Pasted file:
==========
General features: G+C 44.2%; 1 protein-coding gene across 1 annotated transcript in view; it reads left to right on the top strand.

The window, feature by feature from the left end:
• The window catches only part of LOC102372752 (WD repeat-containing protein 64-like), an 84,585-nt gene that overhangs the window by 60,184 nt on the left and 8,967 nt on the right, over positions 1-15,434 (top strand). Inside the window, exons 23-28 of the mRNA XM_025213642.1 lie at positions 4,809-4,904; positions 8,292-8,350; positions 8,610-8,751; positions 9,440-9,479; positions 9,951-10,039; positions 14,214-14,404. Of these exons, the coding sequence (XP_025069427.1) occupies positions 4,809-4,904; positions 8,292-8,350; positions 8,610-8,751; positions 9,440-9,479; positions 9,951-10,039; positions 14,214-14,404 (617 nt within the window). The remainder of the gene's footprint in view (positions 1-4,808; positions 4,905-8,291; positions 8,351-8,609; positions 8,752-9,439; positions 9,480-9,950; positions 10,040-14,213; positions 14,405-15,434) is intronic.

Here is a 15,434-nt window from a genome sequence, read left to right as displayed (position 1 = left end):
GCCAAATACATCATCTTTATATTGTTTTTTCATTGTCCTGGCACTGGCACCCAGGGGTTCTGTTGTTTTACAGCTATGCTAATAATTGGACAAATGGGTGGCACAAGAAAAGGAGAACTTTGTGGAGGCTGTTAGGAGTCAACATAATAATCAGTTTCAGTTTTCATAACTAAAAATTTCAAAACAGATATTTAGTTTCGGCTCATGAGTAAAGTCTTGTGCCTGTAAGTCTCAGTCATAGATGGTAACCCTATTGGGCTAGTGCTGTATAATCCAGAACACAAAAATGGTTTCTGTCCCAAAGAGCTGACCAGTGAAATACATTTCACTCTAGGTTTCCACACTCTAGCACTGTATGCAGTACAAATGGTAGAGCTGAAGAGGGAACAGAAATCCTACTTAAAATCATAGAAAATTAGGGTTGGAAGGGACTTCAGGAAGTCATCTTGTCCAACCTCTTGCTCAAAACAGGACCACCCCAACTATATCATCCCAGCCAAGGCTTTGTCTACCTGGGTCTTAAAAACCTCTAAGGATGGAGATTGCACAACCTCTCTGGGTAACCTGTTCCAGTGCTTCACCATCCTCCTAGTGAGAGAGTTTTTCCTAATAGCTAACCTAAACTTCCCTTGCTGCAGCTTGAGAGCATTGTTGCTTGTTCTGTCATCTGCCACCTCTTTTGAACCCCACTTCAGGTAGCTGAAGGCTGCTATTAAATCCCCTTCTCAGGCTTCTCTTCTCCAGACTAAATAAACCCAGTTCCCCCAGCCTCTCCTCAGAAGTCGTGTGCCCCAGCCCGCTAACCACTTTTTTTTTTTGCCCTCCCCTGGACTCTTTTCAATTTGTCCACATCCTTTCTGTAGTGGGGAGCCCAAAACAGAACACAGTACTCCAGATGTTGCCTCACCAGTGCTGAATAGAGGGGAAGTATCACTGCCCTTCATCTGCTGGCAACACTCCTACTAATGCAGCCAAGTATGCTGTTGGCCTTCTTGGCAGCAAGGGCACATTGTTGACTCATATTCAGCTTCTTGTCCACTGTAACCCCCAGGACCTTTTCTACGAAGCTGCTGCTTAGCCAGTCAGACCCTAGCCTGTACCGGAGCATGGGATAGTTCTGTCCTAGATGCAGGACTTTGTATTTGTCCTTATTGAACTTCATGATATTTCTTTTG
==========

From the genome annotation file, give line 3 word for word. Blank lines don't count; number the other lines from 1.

• The window catches only part of LOC102372752 (WD repeat-containing protein 64-like), an 84,585-nt gene that overhangs the window by 60,184 nt on the left and 8,967 nt on the right, over positions 1-15,434 (top strand). Inside the window, exons 23-28 of the mRNA XM_025213642.1 lie at positions 4,809-4,904; positions 8,292-8,350; positions 8,610-8,751; positions 9,440-9,479; positions 9,951-10,039; positions 14,214-14,404. Of these exons, the coding sequence (XP_025069427.1) occupies positions 4,809-4,904; positions 8,292-8,350; positions 8,610-8,751; positions 9,440-9,479; positions 9,951-10,039; positions 14,214-14,404 (617 nt within the window). The remainder of the gene's footprint in view (positions 1-4,808; positions 4,905-8,291; positions 8,351-8,609; positions 8,752-9,439; positions 9,480-9,950; positions 10,040-14,213; positions 14,405-15,434) is intronic.